There are standard Wikipedia strategies my colleagues and I are learning to apply now. In the Talk page, a page associated with every Wikipedia article where editors discuss how to improve the page, we argued that the editor introduced erroneous information from an unreliable source and thus should remove that information. The editor replied that the source came from an academic publisher. We responded that the source’s author provided no citations and that we would reach out to the publisher to see if they could substantiate the author’s claims.

We also tried another strategy: adding an alternative perspective. Inserting context about the larger scope of lynchings of Black men in Indiana’s history allowed us to show that the white mob’s actions were consistent with a pattern of racist violence in the state rather than an anomaly.

We could have removed the information the other editor added without commenting, but this could have sparked an editing war, which could get our editing privileges revoked. If the editor decides to leave the information, we could follow dispute resolution steps to bring uninvolved Wikipedia editors into the conversation and reach a consensus. Finally, we could seek a third opinion from one volunteer, post the debate on the reliable sources noticeboard, or request for comment to get community-wide input. During this process, a Wikipedia administrator could weigh in. This person would be a long-standing, respected, and community-reviewed editor who can remove edits that violate Wikipedia policies, such as unreliably sourced edits. These processes provide us with many ongoing opportunities to engage in dialogue and, hopefully, seek a resolution that removes the unsourced material from Ward’s page.

Public historians who want to contribute to social justice seek to work with the public because we understand that people drive change. Public historian Kacie Lucchini Butcher—who is leading a project at the University of Wisconsin, Madison, that reckons with the history of racism within the university —describes reckoning as learning about the history, updating the historical narrative to promote equality, and reflecting on the narrative continuously together. There is not an opportunity for the public to reckon with the history of racist violence in Indiana if they are not engaged in learning about and telling the history.

On Wikipedia, the distance between historian and public collapses. By not restricting who can build a historical narrative and by enabling the discussion of disputes during the process, Wikipedia produces an environment of shared striving for historical understanding and truth-telling. In a different medium, such as a journal article, we would have had more intellectual control over the narrative presented about Ward and the lynching. But we would not have had the chance to work with the editor who introduced faulty information to the historical narrative. My experience with Wikipedia leads me to believes that public historians should use the platform because it offers space to interact, debate, evaluate, and change the historical record in real time—the process of reckoning that public historians seek to engage the public in as we work toward social justice.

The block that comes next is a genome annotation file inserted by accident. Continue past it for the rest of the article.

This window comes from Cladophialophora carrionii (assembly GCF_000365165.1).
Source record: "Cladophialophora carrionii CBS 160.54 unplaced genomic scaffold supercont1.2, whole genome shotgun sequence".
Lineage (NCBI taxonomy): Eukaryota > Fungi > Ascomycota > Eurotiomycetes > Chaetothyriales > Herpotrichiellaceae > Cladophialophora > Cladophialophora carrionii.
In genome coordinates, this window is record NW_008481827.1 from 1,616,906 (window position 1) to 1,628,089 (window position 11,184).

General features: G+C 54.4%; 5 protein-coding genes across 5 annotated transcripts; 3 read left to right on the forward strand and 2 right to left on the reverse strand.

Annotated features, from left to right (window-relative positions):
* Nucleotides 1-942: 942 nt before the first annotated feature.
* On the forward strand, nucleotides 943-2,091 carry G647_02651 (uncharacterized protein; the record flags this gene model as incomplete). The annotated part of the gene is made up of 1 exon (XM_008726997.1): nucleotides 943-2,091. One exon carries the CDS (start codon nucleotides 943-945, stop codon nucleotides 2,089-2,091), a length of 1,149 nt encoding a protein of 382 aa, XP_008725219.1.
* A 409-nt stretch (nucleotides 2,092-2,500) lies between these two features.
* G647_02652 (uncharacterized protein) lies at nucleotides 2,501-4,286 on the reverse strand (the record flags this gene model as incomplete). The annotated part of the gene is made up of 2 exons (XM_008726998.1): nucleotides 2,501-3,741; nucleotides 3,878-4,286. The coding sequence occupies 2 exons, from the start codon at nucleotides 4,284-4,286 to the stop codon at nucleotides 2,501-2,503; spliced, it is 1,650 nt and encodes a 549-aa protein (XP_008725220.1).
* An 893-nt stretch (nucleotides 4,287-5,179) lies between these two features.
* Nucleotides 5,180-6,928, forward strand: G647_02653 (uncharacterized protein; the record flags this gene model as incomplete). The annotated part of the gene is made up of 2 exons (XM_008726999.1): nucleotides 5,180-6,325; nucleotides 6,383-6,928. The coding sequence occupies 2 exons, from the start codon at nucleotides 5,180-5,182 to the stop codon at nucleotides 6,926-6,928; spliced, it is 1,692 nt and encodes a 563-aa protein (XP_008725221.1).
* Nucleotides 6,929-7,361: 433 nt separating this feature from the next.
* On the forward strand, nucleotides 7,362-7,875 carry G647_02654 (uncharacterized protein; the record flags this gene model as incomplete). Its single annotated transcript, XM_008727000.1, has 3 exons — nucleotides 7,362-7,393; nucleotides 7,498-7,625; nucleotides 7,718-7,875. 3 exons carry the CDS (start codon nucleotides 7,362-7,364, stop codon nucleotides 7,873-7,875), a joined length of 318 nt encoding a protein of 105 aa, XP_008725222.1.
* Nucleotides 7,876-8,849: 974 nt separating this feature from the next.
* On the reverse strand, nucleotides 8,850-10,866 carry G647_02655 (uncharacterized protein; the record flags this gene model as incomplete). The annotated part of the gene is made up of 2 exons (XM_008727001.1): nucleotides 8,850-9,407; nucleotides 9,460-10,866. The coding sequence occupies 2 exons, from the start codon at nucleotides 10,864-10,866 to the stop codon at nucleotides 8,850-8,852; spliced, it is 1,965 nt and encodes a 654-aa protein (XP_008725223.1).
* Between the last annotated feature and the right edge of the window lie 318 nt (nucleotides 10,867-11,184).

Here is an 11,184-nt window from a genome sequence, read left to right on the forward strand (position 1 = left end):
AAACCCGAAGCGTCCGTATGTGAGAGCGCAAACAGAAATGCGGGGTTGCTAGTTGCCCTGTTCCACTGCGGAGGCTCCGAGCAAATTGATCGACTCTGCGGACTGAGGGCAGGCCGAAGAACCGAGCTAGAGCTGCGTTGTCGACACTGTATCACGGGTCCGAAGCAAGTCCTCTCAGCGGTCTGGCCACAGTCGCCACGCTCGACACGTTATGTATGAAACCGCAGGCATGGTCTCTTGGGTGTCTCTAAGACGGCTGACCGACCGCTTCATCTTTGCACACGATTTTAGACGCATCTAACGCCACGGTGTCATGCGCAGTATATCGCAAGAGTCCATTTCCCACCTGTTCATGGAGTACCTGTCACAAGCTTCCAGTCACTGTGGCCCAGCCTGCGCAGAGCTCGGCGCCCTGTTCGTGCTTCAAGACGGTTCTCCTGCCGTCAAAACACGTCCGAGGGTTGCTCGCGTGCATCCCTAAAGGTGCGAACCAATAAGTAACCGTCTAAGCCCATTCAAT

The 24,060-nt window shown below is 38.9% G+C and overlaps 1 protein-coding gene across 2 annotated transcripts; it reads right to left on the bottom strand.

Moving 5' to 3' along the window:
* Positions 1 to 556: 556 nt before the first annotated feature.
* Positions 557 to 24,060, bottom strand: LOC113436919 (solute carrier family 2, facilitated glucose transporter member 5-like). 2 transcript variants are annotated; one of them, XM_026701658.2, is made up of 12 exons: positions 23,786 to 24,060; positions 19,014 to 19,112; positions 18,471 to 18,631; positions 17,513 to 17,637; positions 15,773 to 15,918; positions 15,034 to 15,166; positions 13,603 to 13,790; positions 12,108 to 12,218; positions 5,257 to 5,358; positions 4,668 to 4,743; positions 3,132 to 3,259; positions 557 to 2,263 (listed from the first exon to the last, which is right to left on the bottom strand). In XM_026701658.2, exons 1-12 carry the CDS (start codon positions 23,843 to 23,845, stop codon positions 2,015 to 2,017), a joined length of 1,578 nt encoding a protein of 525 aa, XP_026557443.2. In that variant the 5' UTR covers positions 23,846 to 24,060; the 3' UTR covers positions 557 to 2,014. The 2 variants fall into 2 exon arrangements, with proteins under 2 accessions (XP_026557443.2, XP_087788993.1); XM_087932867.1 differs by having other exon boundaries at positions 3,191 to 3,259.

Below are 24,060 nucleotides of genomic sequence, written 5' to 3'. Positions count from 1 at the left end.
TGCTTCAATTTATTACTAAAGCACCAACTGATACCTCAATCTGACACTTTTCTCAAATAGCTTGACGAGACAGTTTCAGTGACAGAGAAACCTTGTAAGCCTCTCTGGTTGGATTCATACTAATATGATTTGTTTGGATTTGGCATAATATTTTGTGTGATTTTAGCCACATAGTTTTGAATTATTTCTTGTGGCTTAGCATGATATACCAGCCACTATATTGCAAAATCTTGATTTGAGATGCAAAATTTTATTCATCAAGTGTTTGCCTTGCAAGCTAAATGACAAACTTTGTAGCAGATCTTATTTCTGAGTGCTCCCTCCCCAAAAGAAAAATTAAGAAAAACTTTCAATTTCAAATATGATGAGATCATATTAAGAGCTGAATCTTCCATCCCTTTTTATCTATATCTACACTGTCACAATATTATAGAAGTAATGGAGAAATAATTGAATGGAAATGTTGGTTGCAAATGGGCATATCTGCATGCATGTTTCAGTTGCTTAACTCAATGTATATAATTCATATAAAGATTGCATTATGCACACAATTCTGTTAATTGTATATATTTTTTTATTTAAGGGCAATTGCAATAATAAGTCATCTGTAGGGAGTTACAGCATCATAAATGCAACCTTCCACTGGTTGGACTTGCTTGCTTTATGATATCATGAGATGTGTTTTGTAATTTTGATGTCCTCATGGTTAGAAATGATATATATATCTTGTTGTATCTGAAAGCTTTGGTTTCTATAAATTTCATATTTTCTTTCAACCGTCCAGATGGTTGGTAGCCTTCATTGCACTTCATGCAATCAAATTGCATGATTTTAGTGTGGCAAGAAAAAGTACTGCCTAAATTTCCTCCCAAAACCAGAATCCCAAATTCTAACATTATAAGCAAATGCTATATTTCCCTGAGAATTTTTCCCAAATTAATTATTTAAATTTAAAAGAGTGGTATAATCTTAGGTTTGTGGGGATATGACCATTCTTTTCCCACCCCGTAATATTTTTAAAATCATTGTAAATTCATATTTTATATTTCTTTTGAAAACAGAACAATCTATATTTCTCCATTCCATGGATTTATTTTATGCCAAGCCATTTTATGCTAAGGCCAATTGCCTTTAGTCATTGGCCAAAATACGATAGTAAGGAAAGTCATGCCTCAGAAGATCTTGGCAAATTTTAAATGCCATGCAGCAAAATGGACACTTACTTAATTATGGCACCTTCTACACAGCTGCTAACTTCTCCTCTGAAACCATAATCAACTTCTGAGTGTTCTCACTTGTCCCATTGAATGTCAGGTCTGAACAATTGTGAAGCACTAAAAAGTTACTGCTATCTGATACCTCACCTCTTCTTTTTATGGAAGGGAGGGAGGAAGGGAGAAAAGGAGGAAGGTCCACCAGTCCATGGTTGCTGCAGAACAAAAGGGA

~Madeline Hellmich is a public historian based in Cincinnati, Ohio. Her IUPUI MA thesis, “Systemic Anti-Black Violence in Indiana: A Digital Public History Wikipedia Project,” will be available later this year on IUPUI Scholarworks. Find her on Twitter at @madforhistory and LinkedIn.

1 comment
  1. Shane K. Bernard says:

    While I am a public historian, I have also been a Wikipedia editor for years.

    Not too long ago I ended up in a catch-22 situation, in which I was not permitted by Wikipedia to reference my own published work (one of the few published works on the topic at hand); and because I was not permitted to reference my own published work, I was unable to correct incorrect data in a certain entry.

    Even when as a fallback I cited someone else’s published work, it was vetoed, because that work was based in part on an interview with me!

    The cost of such a policy is that a certain entry now contains bad history, and there’s nothing I can do about it.

    Oh, well.